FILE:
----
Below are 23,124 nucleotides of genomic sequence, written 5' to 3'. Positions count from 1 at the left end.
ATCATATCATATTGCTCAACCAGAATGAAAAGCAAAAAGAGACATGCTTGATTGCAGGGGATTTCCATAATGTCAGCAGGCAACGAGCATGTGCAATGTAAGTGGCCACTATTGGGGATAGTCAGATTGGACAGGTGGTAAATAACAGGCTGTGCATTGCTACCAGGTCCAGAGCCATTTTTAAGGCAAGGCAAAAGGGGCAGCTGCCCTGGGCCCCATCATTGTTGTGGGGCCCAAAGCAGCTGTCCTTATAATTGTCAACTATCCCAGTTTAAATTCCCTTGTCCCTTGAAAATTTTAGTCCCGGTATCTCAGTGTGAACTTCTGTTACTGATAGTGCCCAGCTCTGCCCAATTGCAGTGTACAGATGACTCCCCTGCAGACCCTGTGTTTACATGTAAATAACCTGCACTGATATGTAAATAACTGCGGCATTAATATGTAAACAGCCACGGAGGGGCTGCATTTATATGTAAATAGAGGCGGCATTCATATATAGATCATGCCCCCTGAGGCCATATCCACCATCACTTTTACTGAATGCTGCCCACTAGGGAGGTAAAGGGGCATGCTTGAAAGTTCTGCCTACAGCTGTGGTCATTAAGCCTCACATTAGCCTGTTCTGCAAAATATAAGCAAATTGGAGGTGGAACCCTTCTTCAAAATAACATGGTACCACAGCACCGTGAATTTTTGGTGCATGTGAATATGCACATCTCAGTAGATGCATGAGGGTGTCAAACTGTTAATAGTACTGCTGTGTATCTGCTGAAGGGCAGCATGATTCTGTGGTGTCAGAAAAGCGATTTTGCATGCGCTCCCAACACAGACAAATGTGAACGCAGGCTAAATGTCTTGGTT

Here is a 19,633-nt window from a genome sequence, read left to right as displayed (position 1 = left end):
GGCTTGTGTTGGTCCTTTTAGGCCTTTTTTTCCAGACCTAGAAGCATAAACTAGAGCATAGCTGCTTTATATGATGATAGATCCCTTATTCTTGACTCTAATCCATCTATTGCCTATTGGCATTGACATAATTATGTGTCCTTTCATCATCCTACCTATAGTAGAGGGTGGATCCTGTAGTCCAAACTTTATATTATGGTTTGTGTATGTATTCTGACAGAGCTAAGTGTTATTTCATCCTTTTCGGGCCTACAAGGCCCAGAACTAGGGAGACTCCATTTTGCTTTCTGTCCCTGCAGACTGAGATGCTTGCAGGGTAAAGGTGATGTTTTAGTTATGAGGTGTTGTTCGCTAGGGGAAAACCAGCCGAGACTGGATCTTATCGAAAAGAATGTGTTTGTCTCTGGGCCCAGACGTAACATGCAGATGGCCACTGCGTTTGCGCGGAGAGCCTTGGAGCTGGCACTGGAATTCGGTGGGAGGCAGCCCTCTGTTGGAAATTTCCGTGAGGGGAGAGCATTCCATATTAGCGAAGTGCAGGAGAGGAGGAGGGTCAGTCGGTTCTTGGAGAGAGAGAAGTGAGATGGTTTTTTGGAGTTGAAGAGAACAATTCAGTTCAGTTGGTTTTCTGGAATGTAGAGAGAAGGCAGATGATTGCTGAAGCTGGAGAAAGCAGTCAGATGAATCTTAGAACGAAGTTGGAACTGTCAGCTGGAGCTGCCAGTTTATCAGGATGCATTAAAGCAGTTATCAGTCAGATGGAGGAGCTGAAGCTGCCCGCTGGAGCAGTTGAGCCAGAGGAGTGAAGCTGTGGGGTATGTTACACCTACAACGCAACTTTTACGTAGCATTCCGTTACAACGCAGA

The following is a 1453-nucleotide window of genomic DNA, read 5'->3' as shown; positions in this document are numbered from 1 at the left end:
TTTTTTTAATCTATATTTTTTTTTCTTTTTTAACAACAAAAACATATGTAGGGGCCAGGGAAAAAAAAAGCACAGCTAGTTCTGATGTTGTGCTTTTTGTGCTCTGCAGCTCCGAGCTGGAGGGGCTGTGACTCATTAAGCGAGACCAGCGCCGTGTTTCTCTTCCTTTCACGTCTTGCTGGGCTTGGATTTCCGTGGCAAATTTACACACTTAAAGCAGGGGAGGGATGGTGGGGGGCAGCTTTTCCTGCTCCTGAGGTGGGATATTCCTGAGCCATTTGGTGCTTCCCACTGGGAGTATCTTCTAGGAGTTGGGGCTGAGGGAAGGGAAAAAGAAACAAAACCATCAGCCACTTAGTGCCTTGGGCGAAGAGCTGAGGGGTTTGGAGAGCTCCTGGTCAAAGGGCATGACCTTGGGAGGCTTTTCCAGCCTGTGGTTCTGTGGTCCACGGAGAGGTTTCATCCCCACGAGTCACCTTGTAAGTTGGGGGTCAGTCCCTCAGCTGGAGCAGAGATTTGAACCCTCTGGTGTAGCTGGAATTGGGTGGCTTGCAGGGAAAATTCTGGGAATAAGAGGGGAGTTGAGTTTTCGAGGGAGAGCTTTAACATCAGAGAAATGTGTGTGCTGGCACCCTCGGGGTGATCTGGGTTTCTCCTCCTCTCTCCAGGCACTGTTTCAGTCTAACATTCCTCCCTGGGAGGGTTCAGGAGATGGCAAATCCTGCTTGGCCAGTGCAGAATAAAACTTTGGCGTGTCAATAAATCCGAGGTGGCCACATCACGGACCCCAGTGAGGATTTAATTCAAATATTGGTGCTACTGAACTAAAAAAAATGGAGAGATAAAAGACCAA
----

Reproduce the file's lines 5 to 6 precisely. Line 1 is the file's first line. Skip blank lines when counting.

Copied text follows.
The following is a 1453-nucleotide window of genomic DNA, read 5'->3' as shown; positions in this document are numbered from 1 at the left end:
TTTTTTTAATCTATATTTTTTTTTCTTTTTTAACAACAAAAACATATGTAGGGGCCAGGGAAAAAAAAAGCACAGCTAGTTCTGATGTTGTGCTTTTTGTGCTCTGCAGCTCCGAGCTGGAGGGGCTGTGACTCATTAAGCGAGACCAGCGCCGTGTTTCTCTTCCTTTCACGTCTTGCTGGGCTTGGATTTCCGTGGCAAATTTACACACTTAAAGCAGGGGAGGGATGGTGGGGGGCAGCTTTTCCTGCTCCTGAGGTGGGATATTCCTGAGCCATTTGGTGCTTCCCACTGGGAGTATCTTCTAGGAGTTGGGGCTGAGGGAAGGGAAAAAGAAACAAAACCATCAGCCACTTAGTGCCTTGGGCGAAGAGCTGAGGGGTTTGGAGAGCTCCTGGTCAAAGGGCATGACCTTGGGAGGCTTTTCCAGCCTGTGGTTCTGTGGTCCACGGAGAGGTTTCATCCCCACGAGTCACCTTGTAAGTTGGGGGTCAGTCCCTCAGCTGGAGCAGAGATTTGAACCCTCTGGTGTAGCTGGAATTGGGTGGCTTGCAGGGAAAATTCTGGGAATAAGAGGGGAGTTGAGTTTTCGAGGGAGAGCTTTAACATCAGAGAAATGTGTGTGCTGGCACCCTCGGGGTGATCTGGGTTTCTCCTCCTCTCTCCAGGCACTGTTTCAGTCTAACATTCCTCCCTGGGAGGGTTCAGGAGATGGCAAATCCTGCTTGGCCAGTGCAGAATAAAACTTTGGCGTGTCAATAAATCCGAGGTGGCCACATCACGGACCCCAGTGAGGATTTAATTCAAATATTGGTGCTACTGAACTAAAAAAAATGGAGAGATAAAAGACCAA